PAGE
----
Cooking up Good Vibrations, a cookbook for allergy-free food
Posted on 28 December 2015
By David Reese
Montana Health Journal
For Miriam Katz, good health comes from the inside.
Katz is a nutritionist in Whitefish who wrote “Cooking up Good Vibrations,” a cookbook that offers recipes for gluten-free meals. That’s important for people who suffer celiac disease or who can’t have wheat, dairy or gluten products in their food.
Inspiration for the cookbook came from Katz, who has food allergies — something she discovered many years while eating everything she was allergic to — sugar, dairy and wheat products.
“I became aware that eating healthy did make a difference for me,” she said. “It made a huge difference in my health.”
Katz had looked to traditional medicine to help her find a solution to feeling poorly, but what she had to do was look inside: to her food consumption. “I realized Western medicine wasn’t where it was at, for me,” said Katz, who is a former chief dietitian at New York Medical Center. She is the nutritionist at the Jwalan Muktika School of Enlightenment in Whitefish.
According to the Journal of the American Medical Association (JAMA), Celiac disease is a digestive condition. Individuals with Celiac disease experience an immune reaction when eating gluten-containing products such as wheat, barley, rye and sometimes oats. Gluten can also be found in medicines, vitamins and lip balms. According to JAMA, the immune reaction from gluten occurs in the small intestine damaging the villi and causing abdominal pain, bloating or diarrhea. The villi help the body absorb nutrients from food, so as the condition progresses, malnourishment occurs.
Diagnosing Celiac disease involves the measurement of several blood tests and may also require a small intestine biopsy through an endoscopy procedure, according to JAMA.
There is no cure for Celiac disease but you can manage your symptoms by incorporating a gluten-free diet into your lifestyle.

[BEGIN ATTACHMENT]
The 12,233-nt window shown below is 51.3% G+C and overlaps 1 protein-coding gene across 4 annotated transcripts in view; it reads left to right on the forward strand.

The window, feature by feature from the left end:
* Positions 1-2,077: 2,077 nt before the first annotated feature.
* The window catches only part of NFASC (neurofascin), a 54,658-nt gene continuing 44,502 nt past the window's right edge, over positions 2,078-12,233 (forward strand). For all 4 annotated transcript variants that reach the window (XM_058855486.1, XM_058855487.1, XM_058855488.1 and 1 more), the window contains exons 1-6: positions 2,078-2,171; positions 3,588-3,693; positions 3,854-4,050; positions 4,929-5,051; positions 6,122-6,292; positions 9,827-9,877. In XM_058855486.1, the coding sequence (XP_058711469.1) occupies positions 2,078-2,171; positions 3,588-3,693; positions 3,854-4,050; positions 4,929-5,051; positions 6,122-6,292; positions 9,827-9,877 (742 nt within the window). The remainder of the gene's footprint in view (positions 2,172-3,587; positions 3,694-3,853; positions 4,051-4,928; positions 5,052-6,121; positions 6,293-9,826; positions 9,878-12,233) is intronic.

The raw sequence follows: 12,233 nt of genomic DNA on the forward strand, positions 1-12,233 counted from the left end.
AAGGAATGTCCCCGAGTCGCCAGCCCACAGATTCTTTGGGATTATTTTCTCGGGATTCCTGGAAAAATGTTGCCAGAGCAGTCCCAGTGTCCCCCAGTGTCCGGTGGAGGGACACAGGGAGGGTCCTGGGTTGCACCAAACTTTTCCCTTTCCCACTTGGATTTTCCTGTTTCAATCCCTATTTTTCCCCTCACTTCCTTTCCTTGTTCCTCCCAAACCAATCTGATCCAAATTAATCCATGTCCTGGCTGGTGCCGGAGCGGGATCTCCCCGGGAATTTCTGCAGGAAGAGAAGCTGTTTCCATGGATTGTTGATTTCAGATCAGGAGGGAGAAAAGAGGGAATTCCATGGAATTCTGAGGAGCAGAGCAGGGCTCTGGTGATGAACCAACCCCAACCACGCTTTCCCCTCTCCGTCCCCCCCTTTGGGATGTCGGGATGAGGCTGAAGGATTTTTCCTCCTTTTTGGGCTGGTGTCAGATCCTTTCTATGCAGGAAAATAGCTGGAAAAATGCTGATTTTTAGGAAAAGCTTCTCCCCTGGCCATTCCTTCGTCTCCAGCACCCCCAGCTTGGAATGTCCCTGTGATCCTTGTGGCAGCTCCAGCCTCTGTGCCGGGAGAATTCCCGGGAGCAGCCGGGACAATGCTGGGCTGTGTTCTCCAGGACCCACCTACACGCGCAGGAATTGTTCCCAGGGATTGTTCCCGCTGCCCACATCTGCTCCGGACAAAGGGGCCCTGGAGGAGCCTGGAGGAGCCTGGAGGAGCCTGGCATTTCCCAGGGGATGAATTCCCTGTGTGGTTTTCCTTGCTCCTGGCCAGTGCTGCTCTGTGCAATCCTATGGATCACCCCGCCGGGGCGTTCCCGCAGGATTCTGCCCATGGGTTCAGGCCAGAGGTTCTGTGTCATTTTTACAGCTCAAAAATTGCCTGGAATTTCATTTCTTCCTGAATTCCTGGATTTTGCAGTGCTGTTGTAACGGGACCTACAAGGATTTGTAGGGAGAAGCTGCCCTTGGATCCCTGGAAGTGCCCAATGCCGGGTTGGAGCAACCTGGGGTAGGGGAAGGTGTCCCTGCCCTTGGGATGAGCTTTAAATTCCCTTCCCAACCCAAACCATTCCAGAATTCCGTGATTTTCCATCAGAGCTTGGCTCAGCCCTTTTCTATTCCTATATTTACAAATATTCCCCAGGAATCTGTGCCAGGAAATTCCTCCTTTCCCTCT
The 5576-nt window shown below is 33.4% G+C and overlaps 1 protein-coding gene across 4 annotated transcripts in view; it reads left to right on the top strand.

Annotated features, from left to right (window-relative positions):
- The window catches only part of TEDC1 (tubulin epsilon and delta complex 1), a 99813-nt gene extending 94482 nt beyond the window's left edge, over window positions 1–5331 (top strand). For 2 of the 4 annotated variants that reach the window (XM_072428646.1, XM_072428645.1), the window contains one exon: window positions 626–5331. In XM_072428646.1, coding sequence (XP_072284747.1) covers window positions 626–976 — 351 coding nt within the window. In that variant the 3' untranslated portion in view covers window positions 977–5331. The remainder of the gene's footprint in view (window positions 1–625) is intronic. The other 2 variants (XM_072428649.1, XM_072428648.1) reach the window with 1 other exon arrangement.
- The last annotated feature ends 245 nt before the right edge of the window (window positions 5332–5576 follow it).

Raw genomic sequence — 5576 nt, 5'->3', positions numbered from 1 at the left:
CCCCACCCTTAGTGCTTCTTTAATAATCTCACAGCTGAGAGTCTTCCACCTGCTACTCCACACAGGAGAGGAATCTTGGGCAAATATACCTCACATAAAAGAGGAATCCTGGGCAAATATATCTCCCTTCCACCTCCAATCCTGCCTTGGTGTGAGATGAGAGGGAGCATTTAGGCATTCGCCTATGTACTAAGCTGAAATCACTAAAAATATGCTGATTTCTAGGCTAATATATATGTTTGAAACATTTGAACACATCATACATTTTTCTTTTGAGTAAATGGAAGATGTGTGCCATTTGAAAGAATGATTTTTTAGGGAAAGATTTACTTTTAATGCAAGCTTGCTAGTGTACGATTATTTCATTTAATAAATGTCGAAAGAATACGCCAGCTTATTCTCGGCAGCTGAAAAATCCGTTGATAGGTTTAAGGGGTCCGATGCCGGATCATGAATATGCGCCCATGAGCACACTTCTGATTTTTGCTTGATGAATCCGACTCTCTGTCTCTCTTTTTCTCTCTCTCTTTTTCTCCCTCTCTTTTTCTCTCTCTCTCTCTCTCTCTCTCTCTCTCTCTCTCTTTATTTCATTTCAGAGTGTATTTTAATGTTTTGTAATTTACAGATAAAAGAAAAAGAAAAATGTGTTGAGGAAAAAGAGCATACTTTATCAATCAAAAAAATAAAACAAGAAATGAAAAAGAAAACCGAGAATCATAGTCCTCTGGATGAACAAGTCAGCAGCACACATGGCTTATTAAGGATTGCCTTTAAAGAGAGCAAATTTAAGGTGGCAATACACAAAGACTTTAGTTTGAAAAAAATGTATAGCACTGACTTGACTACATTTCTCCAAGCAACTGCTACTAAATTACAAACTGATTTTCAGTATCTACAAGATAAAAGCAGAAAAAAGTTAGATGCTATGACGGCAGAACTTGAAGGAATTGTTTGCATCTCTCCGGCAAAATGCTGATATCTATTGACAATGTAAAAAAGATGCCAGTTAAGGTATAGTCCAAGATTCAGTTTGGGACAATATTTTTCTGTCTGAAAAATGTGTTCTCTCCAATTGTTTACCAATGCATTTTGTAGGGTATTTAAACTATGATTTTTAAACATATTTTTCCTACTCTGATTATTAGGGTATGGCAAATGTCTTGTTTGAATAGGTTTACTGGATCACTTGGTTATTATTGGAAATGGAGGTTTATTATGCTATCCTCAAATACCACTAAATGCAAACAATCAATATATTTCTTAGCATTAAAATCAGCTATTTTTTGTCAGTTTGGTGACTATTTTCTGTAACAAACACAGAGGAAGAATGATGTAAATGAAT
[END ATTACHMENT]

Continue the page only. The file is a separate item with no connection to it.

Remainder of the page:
Some people can’t go into restaurants where wheat has been used, Katz said, and that’s why the Green Tea House — which is operated in conjunction with Jwalan Muktika School — is all gluten free.
The Jwalan Muktika School focuses on health and wellness, spiritual development and a continuing connection to the environment.
Katz has now begun a program at the Jwalan Muktika School that integrates her experience in nutrition with some aspects of traditional Western medicine.
“It’s ok to integrate both,” she said. “Some times things get to where Western medicine has to fix it. Food can’t heal everything, but it can make a difference.”
Six years ago she started on a gluten-free diet and she can now eat foods she didn’t eat before. “When you eat more healthy and in balance, you are more balanced and more spiritually connected,” she said. “It’s the basis for a more balanced life. And you’ll feel better emotionally.”
Katz works personally with clients who need a wellness plan tailored around their nutrition.
Some people she works with have to remain strictly within their allergy-free diets, while others can eat a few things outside their allergy-free diet and still feel alright. Even if 20 percent of your food is outside your diet, “your body will still be in balance,” she said.
Many restaurants now cater to people who have food allergies, but sometimes it’s a good idea to call ahead to find out what accommodations restaurants can make for your food allergy. “It’s easy to eat out, but you just have to be aware,” Katz said.
“The shifting in consciousness around food is getting huge,” she added. “It’s even starting to influence people in other walks of life.”
Some businesses now base their products or services on helping people with food allergies.
The “Sweet No Wheat” bakery in Whitefish offers a variety of gluten-free baked goods.
Katz said there are many people who feel poorly but don’t know they have food allergies. She said about 10 percent of the U.S. population has celiac disease and is not aware of it.
In her work, Katz has found that a client’s change toward an allergy-free diet often coincides with big changes somewhere else in their lives — such as a move toward greater spiritual awareness and attention to alternative healing techniques. “There’s an emotional component to healing illness. You can’t just treat the condition,” she said. “Everyone has their own path.”
Katz compiled hundreds of recipes for her cookbook. But she didn’t just write it for others, she said. “I wrote the book because I love to cook.”